Freediving New Zealand Depth Nationals 2018

The stage is set for the Freediving New Zealand Depth Nationals being held this Thursday 15th March to Saturday 18th March.

The competition, which will be held over three days, will include all AIDA depth competition disciplines – Constant Weight (CWT), Constant Weight No Fins (CNF) and Free Immersion (FIM).

Each day will be made of three sessions, where competitors will nominate their discipline and make their dive. Disciplines may be repeated however only their best result in each discipline will go towards their final ranking.

Lake Taupo, where the competition will be held, is a 186m deep caldera in the middle of the North Island of New Zealand. Visibility is generally around 15 metres and the water temperature is usually around 19 degrees – but thermoclines do come into play.

PADI are thrilled to be a teaming up with Freediving New Zealand as a sponsor of the Freediving New Zealand Depth Nationals 2018.

Speaking of the partnership, competition organiser Nick Rhodes said:

“Freediving is an exhilarating sport but there are inherent risks involved. As such, training and technique play such an important role.

Freediving New Zealand is thrilled to be working with PADI to highlight these crucial aspects of the sport and to further expand the freediving community in New Zealand and beyond”

Stay up to date with the latest by visiting the Freediving New Zealand Facebook Page and check out the PADI Instagram channel over the course of the weekend for updates from Lake Taupo.

Want to become a PADI Freediver Centre? Speak to your Regional Manager Today.


Dive for Cancer Raises Record Funds

It’s a devastating fact that 1 in 2 people in Australia will be diagnosed with cancer before their 85th birthday (source: Australian Institute of Health and Welfare). So it’s only natural to want to raise much needed funds for research into this widespread disease.

In 2013, PADI Divemaster and Cancer Council Ambassador Mark Tozer created Dive for Cancer, a unique scuba diving fund raising event. Since then, Dive for Cancer has grown into a non-profit organisation that brings together divers all over Australia and beyond to raise much needed funds for cancer research.

This year, there have been three Dive for Cancer events hosted in Queensland, South Australia and, for the first time, New Zealand.

Speaking about the event in South Australia, Mark Tozer said:

“This year the weather favoured our sell-out event, enabling 150 divers to dig deep in our underwater passion and joint goal in the fight toward a future without cancer.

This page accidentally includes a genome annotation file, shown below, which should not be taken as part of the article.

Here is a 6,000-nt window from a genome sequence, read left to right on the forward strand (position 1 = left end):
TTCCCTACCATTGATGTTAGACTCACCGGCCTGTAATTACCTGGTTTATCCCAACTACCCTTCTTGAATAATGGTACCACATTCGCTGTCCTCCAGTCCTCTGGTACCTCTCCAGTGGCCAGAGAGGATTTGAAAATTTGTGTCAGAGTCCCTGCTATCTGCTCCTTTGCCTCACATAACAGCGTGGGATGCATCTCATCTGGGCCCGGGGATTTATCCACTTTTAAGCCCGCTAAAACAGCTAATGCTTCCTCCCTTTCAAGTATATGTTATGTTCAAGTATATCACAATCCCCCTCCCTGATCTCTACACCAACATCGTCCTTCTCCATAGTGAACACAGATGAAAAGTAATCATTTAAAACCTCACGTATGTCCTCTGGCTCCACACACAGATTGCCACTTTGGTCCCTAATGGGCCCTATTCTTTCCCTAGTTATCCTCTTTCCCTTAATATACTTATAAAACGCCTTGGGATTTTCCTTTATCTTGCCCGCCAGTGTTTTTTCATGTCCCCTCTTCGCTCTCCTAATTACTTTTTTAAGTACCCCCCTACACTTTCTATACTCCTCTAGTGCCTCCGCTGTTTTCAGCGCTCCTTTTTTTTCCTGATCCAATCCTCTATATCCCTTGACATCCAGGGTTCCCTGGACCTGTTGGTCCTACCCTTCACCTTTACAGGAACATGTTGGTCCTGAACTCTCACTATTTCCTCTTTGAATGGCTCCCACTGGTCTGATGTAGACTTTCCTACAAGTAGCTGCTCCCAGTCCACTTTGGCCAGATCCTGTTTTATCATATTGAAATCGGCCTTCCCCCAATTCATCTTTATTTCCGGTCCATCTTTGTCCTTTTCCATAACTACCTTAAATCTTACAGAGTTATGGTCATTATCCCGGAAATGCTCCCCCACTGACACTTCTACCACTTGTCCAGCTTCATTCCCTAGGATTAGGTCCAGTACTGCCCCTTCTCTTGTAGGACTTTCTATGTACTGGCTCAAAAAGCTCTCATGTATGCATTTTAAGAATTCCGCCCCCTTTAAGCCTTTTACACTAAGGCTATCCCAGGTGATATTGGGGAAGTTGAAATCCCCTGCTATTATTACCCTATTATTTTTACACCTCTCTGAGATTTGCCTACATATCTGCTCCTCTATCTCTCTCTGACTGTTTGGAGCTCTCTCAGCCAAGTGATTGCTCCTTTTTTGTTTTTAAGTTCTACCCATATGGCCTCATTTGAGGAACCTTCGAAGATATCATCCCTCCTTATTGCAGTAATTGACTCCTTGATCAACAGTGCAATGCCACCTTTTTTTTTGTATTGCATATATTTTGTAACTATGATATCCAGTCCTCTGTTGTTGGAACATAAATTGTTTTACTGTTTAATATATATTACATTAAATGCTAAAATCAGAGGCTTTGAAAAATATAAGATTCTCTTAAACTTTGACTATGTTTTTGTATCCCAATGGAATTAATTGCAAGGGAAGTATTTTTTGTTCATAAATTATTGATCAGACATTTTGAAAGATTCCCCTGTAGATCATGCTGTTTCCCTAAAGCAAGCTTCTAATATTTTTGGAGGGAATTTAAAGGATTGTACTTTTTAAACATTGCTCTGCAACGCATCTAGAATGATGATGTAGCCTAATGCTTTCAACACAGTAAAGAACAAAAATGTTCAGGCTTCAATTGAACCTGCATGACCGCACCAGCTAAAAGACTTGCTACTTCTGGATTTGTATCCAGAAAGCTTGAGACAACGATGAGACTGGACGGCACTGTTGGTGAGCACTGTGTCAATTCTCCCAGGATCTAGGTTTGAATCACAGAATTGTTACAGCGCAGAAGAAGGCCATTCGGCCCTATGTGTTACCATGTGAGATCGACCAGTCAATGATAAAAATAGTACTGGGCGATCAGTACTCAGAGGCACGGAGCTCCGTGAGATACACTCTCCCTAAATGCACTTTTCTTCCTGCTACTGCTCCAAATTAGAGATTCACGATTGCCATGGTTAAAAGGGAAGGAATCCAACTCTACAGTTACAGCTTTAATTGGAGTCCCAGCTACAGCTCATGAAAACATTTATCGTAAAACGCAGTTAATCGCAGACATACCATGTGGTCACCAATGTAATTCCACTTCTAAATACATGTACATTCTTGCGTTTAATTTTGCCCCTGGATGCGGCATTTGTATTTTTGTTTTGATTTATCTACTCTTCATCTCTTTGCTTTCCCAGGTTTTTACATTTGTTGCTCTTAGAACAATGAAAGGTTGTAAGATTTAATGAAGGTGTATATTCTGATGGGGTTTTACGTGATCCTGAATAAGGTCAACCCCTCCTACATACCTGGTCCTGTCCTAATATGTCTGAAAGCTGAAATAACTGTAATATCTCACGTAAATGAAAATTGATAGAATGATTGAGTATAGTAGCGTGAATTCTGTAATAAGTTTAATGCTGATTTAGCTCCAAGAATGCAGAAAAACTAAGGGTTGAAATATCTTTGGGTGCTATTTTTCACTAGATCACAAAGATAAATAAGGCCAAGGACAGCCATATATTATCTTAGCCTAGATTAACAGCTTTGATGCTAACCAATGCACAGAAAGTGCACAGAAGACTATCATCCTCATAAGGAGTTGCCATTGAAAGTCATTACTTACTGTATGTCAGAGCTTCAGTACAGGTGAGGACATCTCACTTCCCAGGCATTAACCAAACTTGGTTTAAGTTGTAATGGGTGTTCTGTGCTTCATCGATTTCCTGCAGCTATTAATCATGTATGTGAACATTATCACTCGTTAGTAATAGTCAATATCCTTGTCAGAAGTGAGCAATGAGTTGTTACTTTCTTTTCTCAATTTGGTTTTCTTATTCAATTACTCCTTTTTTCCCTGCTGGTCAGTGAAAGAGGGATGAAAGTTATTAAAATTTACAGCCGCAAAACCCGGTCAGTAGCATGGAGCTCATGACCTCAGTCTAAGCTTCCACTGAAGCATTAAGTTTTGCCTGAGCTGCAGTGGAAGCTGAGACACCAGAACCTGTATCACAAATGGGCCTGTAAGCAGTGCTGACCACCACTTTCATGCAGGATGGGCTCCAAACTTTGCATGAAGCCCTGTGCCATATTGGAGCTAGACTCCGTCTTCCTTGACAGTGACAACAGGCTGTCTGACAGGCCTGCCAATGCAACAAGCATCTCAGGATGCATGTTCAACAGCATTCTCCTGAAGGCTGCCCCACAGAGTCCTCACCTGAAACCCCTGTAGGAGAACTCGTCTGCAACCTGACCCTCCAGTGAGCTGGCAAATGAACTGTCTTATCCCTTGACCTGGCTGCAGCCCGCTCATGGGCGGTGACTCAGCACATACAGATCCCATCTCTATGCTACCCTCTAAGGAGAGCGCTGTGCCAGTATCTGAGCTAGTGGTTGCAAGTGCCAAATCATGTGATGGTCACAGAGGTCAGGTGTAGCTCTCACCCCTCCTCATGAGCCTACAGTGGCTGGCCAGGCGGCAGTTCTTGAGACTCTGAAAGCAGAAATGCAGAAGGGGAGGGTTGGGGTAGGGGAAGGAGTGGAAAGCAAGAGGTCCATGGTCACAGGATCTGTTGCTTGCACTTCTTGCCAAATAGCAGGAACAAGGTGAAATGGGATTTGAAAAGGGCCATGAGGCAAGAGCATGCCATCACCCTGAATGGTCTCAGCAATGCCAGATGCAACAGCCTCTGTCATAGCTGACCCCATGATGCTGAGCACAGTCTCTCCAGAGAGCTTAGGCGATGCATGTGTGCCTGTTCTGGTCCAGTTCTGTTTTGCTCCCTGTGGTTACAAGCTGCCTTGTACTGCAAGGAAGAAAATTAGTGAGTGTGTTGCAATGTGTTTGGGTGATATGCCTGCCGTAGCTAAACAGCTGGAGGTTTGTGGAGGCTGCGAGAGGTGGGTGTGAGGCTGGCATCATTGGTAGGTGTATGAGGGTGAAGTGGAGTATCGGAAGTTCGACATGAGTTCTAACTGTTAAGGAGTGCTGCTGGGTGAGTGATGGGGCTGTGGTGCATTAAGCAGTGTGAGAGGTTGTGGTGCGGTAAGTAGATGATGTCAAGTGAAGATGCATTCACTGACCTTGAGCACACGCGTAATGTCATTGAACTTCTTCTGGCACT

Year on year we have seen our event grow and the generosity and donations increase. We are overwhelmed to say that together we’ve raised $29,388.86 at this year’s event.”

Despite the weather in New Zealand trying to keep divers away (roads were closed following a cyclone) it was a great day there too with 14 dedicated divers raising an awesome $1,315NZD.

It’s always incredible to see the diving community come together to support a cause and Dive for Cancer is no exception.

Congratulations to Mark, the Dive for Cancer team and everyone who got involved in this year’s events.

Updates for PADI Freediver Instructors and Trainers

We have some great news for PADI Freediver Instructors and Trainers we wanted to share with you.

First, as you have probably read already in the First Quarter 2018 Training Bulletin, you can now teach several PADI Standardised Specialties to your Freediver students. Additionally, you can also write your own Distinctive Specialties that PADI does currently not offer, such as Monofin, Safety Diver, Surf Survival or Mermaid Diver. Please see the relevant Training Bulletin for more information.

Secondly, we have also scheduled a PADI Freediver Update Webinar for current PADI Freediver Instructors and PADI Freediver Instructor Trainers! This webinar will provide you with the latest information in regards to the PADI Freediver program, current trends and PADI marketing efforts to support the program and our members.

The webinar is scheduled for Monday 26 March 2018 6:00 PM – 7:00 PM AEST. Please click below to register.

Register attendance

Last but least, we are pleased to announce the 2018 PADI Freediver Instructor Trainer Course, scheduled from 21 May 2018 – 25 May 2018 in Cebu, Philippines. If you are interested in this course, please start the procedure by downloading the PADI Freediver Instructor Trainer Course Fact Sheet. This will give you an idea of the requirements and procedures involved and will help answer some of the most frequently asked questions.

To apply for the course, download the PADI Freediver Instructor Trainer Course Application Form. The application form should be submitted electronically to

The deadline for submitting your application is 4 April 2018.

2017 Freediver Instructor Trainer Course Graduates


PADI Adaptive Techniques Specialty & Women’s Dive Day

Written by John Kinsella